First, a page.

Posts Tagged ‘boots’

Tuesday 23nd [September 1864]

Very little news this morning. Till Morris was here a short time this morning. Rained nearly all day. Mr. Henry in the house all the morning & at the mill in the evening. Matt & I made a shirt for Mr. Ball today. He stays here today waiting for his boots. He lets Mr. Henry have a pistol for the boots. He is a nice little soldier. Tena has been making some starch this week. She has not put it to sun yet as it has rained so much.


Source: Diary of Cornelia Henry in Fear in North Carolina: The Civil War Journal and Letters of the Henry Family. Clinard, Karen L. and Russell, Richard, eds. (Asheville, NC: Reminiscing Books, 2008).


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Wednesday 16th & Thursday 17th [March 1864]

My head ached badly all day yesterday. I was in bed part of the day. I sewed a little on my under body & finished it today. Mr. Henry went to Asheville yesterday & today, also Col. Ray is selling off. I have made two towels today since I finished my under body & wrote some letters. One to Sister Frank, one to Lou & one to Stockton & Co., proprietors of Field & Fireside. I sent 8$ to Stockton for the paper. Fayette Jones got some leather here this evening to make a pair boots. He has gone to have the cut now & will return the leather that is left. Billie Cook is here waiting for Mr. Henry. ‘Tis supper time so I will stop this time.

Source: Diary of Cornelia Henry in Fear in North Carolina: The Civil War Journal and Letters of the Henry Family. Clinard, Karen L. and Russell, Richard, eds. (Asheville, NC: Reminiscing Books, 2008).

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Child’s boots. Black high top boots with laces and scalloped tops.  Marked inside “McKay Sew. Mach. Association, ½, 137271, Pat, Aug. 14, 1860”

Boots, North Carolina Museum of History, Accession number 1947.21.9-10.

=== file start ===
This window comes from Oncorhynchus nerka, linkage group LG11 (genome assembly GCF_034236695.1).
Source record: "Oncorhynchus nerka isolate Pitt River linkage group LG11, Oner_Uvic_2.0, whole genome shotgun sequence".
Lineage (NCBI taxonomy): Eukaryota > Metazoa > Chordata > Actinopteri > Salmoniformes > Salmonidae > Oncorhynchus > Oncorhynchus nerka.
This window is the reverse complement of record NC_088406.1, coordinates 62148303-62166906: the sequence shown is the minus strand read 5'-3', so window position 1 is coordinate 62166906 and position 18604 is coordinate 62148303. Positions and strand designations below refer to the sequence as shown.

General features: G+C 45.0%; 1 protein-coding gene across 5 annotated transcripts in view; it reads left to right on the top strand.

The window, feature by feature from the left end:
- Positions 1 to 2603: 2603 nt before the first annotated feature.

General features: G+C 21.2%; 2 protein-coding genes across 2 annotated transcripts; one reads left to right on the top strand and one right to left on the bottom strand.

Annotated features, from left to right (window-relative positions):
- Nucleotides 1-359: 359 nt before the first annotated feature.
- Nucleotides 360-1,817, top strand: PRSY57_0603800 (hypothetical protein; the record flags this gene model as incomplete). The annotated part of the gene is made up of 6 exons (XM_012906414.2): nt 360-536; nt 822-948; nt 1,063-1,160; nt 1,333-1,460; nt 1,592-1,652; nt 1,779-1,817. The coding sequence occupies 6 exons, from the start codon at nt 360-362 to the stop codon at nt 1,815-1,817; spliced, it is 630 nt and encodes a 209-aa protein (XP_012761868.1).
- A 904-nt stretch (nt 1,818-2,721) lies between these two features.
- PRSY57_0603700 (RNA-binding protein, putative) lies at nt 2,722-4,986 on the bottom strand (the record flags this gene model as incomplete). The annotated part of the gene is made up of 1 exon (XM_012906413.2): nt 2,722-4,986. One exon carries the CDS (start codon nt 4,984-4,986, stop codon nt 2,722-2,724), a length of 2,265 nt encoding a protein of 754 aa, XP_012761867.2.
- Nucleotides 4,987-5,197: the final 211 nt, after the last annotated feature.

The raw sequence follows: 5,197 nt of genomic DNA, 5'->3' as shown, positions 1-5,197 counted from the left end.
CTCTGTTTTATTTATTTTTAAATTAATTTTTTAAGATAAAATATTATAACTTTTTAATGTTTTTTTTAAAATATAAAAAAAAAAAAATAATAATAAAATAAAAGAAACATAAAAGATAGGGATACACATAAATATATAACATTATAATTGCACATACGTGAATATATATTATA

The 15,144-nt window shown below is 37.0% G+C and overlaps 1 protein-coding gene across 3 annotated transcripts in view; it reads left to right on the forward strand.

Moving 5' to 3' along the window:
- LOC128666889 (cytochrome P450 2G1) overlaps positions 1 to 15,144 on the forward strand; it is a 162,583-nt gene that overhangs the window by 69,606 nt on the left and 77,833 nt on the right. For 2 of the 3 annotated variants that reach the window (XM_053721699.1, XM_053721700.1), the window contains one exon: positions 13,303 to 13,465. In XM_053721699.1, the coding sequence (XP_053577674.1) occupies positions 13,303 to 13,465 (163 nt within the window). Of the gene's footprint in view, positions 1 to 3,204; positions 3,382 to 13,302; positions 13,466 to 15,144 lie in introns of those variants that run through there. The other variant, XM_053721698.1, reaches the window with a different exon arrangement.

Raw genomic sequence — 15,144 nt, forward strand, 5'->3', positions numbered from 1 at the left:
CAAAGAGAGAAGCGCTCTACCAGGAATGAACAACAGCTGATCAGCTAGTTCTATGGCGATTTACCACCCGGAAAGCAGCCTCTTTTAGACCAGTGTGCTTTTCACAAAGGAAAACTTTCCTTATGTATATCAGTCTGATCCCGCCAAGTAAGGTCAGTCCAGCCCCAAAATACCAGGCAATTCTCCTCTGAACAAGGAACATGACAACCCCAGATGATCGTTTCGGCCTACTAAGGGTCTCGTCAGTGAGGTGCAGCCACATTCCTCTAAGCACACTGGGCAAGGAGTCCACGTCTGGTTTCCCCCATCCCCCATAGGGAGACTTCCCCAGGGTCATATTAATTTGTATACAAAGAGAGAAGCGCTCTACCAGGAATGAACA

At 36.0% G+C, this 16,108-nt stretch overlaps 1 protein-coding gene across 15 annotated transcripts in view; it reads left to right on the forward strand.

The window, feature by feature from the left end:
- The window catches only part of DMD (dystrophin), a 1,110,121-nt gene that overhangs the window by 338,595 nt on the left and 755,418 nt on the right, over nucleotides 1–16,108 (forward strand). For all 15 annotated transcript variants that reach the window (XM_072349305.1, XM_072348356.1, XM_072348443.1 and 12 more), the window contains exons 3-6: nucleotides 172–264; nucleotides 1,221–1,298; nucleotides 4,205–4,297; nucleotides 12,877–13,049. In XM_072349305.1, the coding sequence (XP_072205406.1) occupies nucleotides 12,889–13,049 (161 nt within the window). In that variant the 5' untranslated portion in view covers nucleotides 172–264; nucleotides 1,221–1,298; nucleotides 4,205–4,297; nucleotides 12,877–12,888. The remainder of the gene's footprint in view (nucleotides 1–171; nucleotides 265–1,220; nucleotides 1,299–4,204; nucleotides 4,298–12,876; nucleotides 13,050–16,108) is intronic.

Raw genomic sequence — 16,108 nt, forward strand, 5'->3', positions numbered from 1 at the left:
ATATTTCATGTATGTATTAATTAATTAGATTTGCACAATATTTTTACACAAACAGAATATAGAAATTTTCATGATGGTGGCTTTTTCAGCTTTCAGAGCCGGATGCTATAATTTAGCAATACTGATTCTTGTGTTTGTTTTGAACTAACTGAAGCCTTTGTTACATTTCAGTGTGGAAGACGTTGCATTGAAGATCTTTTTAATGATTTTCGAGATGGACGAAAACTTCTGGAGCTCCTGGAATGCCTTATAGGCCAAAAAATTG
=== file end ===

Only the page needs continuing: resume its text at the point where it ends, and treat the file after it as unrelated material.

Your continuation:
Boots, North Carolina Museum of History, Accession number 1947.21.9-10.

Gordon McKay partnered with Lyman R. Blake and together the two worked to make Blake’s patent for a sewing machine that attached shoe soles to uppers a successful enterprise. The men began in a small shop in Lawrence Massachusetts and by the Civil War, the company had expanded and eventually made large profits by manufacturing boots for the military.

Source: North Carolina Museum of History, Accession number 1947.21.9-10.


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December 14, 1863

Prices are almost fabulous now & yet we hear of but little distress & tho’ when I was in Richmond Corn meal was $18 a bu. yet we did not see a street beggar. Work is scarce, money plenty, prices high, & almost all those who wish can make a livelihood. Men of fixed salaries, clerks, clergymen, etc., & invalids are the sufferers. Miss Myers told me that she paid in Danville $750 for a barrel of Sugar & moveover feared to have it all brought down to Richmond, such was her fear of Burglars! Mr E got me last week a pr of fine French boots in Clarksville for which he paid $60, but I consoled myself for the seeming extravagance by resolving to send 12 or 14 lbs of butter to Petersburg where it is from 4 to 5 per lb. With cotton at 12½ the boots would have cost in good times 48 lbs of cotton. Now with the staple at $1.00 in Halifax they cost only 12 more, viz., 60. The box of supplies which we sent Amo last month (for a list of which see ante) was valued by the insurer at $100! But the most ludicrous instance of high prices is the value put by the Express Agent on my night gown & cap and 1 lb of Hyco smoking tobacco left by us in our room at the hotel in Richmond & sent after us — viz., $40 — & bear in mind that the gown, tho a neat one, was made before the war — three years since. I view my wardrobe with more respect since.

I have always forgotten to give Lt Gen Polks command. Altho solicited by the President in person he persisted in refusing to serve under Gen Bragg & was therefore transferred to the Department of Mississippi under Gen Joe Johnson where he now is, Hardee taking his command and he Hardee’s. All uphold him in condemning Bragg, tho the clerical Gen has not a great military reputation in the Army himself. I know not how it is. We hear so much in praise or in derogation of almost every officer in the service that it is hard to form an unbiassed opinion. Each subaltern has his favourite & all the rest are incapables!